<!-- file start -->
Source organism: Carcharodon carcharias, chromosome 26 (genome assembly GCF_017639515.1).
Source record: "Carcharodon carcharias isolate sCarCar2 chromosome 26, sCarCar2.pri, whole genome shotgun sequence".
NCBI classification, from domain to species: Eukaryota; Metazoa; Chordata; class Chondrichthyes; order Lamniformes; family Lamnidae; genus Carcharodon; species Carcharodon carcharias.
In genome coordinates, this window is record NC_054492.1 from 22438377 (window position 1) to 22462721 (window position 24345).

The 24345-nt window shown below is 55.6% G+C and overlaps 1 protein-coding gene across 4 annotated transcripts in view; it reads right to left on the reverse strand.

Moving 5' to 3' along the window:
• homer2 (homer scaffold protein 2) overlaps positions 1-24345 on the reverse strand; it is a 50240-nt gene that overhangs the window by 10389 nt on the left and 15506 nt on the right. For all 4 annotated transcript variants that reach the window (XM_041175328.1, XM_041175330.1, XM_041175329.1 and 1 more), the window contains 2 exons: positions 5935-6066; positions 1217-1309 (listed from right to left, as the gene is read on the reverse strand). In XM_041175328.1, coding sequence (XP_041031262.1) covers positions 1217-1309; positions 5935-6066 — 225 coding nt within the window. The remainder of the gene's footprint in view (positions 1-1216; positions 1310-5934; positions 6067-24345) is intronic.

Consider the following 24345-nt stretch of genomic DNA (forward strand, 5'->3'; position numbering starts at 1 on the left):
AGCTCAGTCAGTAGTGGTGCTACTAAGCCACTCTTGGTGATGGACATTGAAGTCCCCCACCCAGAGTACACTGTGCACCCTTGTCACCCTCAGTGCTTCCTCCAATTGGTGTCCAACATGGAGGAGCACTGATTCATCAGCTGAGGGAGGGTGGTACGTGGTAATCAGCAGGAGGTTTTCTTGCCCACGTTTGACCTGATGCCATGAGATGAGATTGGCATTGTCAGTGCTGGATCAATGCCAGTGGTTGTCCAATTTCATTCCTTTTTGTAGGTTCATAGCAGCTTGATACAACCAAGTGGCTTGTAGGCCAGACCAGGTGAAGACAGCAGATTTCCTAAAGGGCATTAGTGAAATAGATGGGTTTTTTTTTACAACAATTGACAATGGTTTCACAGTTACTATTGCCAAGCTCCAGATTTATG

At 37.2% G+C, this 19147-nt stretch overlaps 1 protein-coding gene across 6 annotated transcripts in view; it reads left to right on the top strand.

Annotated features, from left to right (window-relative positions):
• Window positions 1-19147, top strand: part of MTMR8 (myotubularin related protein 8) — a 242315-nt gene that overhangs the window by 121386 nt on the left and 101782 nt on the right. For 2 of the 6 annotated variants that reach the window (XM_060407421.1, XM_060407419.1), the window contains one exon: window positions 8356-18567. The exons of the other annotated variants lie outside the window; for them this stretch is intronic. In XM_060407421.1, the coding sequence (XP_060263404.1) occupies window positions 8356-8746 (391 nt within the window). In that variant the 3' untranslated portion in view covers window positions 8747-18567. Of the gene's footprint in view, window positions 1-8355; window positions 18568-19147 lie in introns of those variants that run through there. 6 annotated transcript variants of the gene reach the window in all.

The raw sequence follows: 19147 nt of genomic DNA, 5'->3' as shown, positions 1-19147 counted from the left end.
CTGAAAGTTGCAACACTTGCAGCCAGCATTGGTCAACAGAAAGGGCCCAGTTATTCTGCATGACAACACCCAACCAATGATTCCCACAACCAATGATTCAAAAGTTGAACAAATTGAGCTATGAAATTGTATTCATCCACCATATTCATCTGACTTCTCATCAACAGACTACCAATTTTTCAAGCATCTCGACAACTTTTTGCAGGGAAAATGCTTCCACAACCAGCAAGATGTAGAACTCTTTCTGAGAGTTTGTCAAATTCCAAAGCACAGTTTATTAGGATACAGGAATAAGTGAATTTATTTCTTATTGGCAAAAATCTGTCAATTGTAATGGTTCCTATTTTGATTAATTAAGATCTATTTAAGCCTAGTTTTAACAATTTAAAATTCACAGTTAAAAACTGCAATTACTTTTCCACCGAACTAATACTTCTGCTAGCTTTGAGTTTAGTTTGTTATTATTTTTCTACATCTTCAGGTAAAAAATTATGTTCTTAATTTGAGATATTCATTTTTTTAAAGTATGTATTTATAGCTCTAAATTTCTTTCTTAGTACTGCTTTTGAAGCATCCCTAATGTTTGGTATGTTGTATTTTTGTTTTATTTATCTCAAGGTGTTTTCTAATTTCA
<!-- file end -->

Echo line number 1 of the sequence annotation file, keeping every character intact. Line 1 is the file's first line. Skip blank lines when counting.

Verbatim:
Source organism: Carcharodon carcharias, chromosome 26 (genome assembly GCF_017639515.1).